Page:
By Mike Ogborn
The Surface Transportation Board is about to embark on a series of hearings that could result in major changes in the railroad industry, including the way railroads compete, price their service, and make capital investment decisions.
The first hearing will be held in February and will review the long-standing exemptions for boxcars, commodities, and TOFC/COFC rate and commodity exemptions. The second hearing will be held in May and will “explore the current state of competitiveness in the railroad industry and possible policy alternatives to facilitate more competition,” including competitive access, bottleneck rates, terminal access, and reciprocal switching.
This announcement comes on the heels of an unsuccessful attempt by the Senate Commerce Committee to draft compromise legislation on these subjects in the 2010 Congress. While we do not know what the end product of these hearings will be, we do know that they will be wide-ranging and deal with issues that go to the heart of the railroad industry’s ability to compete for business and to adequately invest in its infrastructure.
The short line railroad industry will be full participants in these hearings. We have put together an internal process for developing and presenting our position on each issue so as to do everything we can to protect the interests of all short line railroads.
Most important, we will make a substantial effort explaining to the STB how short line ratemaking and service practices work, and how those things are weaved into the fabric of our relationship with the Class I’s.
These are very complex subjects, but a number of simple principles will guide our response to these hearings.
If we are not the problem, do not make us part of the solution. Short line railroad pricing and service practices are not the reason this debate is taking place. Applying blanket solutions to short line railroads will have virtually no impact on the outcome, but will have significant impact on the financial viability of our small businesses.
Short line railroads contribute to competition. The vast majority of short lines were created to preserve or enhance rail service where it otherwise was going to be abandoned or severely restricted. More than 300 of the nation’s 545 short lines connect to two or more Class I carriers, and this provides a significant competitive advantage to short line-served shippers. Enacting regulations that reduce our revenues will severely restrict our ability to maintain and rehabilitate these competitive alternatives.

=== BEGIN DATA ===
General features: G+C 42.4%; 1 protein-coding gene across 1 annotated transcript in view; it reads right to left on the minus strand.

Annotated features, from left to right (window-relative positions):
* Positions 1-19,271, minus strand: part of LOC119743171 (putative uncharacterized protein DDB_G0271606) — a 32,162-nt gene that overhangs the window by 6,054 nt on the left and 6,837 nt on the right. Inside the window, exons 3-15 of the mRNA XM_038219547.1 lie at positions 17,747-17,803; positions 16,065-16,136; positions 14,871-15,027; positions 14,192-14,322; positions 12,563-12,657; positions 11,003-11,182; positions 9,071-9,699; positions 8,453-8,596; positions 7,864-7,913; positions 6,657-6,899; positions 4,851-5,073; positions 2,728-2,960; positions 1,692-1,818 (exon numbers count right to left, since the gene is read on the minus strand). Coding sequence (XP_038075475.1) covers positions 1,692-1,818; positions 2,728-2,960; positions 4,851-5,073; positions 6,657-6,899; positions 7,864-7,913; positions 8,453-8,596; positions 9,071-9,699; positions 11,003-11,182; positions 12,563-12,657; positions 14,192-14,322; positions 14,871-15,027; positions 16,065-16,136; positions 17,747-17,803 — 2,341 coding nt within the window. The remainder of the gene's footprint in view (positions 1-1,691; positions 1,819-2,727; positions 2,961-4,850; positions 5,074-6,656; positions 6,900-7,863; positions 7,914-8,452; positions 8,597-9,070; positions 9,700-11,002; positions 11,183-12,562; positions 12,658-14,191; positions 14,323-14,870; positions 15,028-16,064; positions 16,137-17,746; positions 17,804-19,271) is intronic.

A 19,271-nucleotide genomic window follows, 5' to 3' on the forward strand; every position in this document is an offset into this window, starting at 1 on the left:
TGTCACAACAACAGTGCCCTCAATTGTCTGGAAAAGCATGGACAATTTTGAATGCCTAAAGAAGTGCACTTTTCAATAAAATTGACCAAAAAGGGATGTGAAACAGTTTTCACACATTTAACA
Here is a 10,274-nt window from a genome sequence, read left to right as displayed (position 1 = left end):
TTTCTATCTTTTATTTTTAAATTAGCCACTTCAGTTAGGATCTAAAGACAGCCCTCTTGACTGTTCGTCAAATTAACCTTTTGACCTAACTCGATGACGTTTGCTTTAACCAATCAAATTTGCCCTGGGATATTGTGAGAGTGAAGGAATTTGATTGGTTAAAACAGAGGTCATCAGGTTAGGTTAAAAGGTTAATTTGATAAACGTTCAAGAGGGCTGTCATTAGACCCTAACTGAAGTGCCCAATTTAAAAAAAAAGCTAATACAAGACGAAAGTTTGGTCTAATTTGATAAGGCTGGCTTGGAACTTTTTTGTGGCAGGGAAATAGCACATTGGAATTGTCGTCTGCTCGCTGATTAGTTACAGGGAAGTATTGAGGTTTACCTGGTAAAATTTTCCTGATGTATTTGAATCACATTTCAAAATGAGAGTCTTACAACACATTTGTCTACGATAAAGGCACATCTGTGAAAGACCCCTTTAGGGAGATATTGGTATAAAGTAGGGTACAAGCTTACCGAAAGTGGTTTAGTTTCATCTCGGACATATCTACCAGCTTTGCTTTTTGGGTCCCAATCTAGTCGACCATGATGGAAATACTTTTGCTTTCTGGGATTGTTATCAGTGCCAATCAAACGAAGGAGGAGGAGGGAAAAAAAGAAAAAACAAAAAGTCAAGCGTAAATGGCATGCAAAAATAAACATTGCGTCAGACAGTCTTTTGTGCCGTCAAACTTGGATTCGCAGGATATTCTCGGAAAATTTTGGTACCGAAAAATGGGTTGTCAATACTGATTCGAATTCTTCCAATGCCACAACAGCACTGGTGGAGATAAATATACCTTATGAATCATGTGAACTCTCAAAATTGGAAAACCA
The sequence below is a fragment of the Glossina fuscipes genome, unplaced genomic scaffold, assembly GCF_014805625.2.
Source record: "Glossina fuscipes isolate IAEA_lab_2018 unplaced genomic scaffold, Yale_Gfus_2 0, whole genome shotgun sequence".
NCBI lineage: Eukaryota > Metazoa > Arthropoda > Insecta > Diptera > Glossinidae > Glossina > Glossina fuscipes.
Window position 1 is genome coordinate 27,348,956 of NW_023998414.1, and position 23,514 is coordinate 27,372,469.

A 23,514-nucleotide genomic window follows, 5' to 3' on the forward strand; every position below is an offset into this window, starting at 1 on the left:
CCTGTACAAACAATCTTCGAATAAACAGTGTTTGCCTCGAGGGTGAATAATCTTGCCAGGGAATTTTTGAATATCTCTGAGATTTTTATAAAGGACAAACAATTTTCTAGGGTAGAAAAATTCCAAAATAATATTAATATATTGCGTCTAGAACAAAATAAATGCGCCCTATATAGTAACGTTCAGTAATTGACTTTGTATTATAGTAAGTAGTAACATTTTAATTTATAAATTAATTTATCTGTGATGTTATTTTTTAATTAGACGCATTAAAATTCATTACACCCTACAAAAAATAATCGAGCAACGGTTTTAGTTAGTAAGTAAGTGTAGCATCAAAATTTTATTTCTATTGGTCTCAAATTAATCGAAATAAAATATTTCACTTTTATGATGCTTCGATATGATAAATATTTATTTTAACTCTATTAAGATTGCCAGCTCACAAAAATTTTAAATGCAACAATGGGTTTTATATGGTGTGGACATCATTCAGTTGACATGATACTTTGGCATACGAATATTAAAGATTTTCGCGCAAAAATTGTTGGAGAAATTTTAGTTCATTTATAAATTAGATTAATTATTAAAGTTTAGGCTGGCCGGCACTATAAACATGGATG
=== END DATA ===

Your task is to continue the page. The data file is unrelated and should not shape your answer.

Short line railroad transactions were predicated on established economics. Short line buyers purchased a given amount of traffic and a presumed rate. The goal is always to earn enough to improve and grow that service, and virtually all of today’s short lines have done so. Many of the ideas being discussed in the debate could destroy the economics of our transactions.
For instance, mandated terminal access would allow another carrier to service our best customers for a trackage rights fee. A typical trackage rights fee is no more than the direct cost associated with maintaining a particular segment of track. That is not what the short line owner paid for in the first instance, and allowing that to occur will turn these transactions upside down to the detriment of all the remaining shippers on the line.
A reduction in Class I investment and service will hit short lines hard. To the extent regulatory changes result in reduced Class I investment and service, those reductions will occur first on those line segments with the least traffic—where most short lines operate. This will reduce our traffic and our revenues, and we will in turn be forced to reduce investment and curtail service.
It is no secret that the impetus for these hearings is the unsuccessful effort of Sen. Jay Rockefeller (D-W.Va.) to craft a compromise piece of legislation during the 2010 Congress. While the short line railroad industry had serious concerns with portions of that legislation, it needs to be noted that Sen. Rockefeller was attentive to those concerns.
Sen. Rockefeller and the Commerce Committee devoted substantial time listening to and understanding short line positions. In many instances portions, of the proposed legislation were altered to address those concerns. In every instance, they did their very best to understand the intricate financial and operating relationships between the big and small railroads.
We sincerely appreciate that effort and we hope the STB will give us that same consideration.
Mike Ogborn is Managing Director of OmniTRAX, Inc., a transportation management company that provides management services to 17 short line railroads and other transportation companies in Canada and the United States.